So I found this quite a mind-bender, although I believe this is part and parcel of the typical high-school maths syllabus now! Here is my stab at understanding the theorem and how it relates to a real-life example…

Problem wording: Jane witnessed a robbery in which a car was involved. It is known that 1 in 10 cars are black. Jane said the car involved in the robbery was a black car. The court tested Jane’s reliability in correctly identifying cars as black in similar twilight conditions to the time when the robbery occurred and concluded that she correctly identified the car colour 80% of the time. What is the probability that the car involved in the robber was black, given her testimony?

Problem-solving source: https://betterexplained.com/articles/an-intuitive-and-short-explanation-of-bayes-theorem/

My proposed solution:

Using the tabular method in the problem-solving source, I populated a table as follows:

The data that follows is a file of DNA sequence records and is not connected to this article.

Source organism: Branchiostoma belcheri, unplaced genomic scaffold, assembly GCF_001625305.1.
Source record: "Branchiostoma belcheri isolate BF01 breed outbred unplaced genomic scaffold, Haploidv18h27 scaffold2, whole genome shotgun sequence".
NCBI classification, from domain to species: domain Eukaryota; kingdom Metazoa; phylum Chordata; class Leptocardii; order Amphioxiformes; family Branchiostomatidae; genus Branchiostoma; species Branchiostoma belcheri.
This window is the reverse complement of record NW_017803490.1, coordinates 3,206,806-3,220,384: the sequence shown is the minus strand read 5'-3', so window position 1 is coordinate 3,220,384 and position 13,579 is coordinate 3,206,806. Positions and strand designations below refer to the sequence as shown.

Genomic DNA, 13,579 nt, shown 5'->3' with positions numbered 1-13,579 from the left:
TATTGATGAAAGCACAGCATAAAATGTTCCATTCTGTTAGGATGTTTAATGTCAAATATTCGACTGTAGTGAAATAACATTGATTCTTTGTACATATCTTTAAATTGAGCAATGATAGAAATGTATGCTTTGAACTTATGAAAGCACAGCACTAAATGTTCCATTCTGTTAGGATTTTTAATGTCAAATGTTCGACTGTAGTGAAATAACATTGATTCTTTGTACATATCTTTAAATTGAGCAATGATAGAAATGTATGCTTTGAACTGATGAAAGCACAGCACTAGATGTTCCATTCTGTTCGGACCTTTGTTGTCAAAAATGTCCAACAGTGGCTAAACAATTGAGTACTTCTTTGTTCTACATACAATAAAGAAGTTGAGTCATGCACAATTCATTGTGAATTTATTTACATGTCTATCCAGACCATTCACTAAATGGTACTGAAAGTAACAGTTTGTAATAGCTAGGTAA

Black (10%) – A Not black (90%) – not A Identified black – X True positive: 0.1 * 0.8 = 0.08 False positive: 0.9 * 0.2 = 0.18 Identified not black False negative: 0.1 * 0.2 = 0.02 True negative: 0.9 * 0.8 = 0.72

Using the longer equation given:

Pr(A|X) = [Pr(X|A) Pr(A)] / [Pr(X|A) Pr(A) + Pr(X|not A)Pr(not A)]

I derived the below values:

Pr(A|X) = Probability of a car being black given Jane’s testimony that it is

Pr(A) = Probability of a car being black = 0.1

Pr(not A) = Probability of a car being not black = 0.9

Pr(X|A) = Probability of it being identified as black given that the car is black = 0.8

Pr(X|not A) = Probability of being identified as black, given that the car is not black = 0.2

Therefore:

Pr(A|X) = (0.8 * 0.1) / (0.8 * 0.1) + (0.9 * 0.2)

Pr(A|X) = (0.08) / (0.08 + 0.18)

Pr(A|X) = 0.08 / 0.26

Pr(A|X) = 0.3076

Pr(A|X) = 30.77%

But is it correct?! Feel free to use the Contact page to let me know if there is a flaw in my logic somewhere 🙂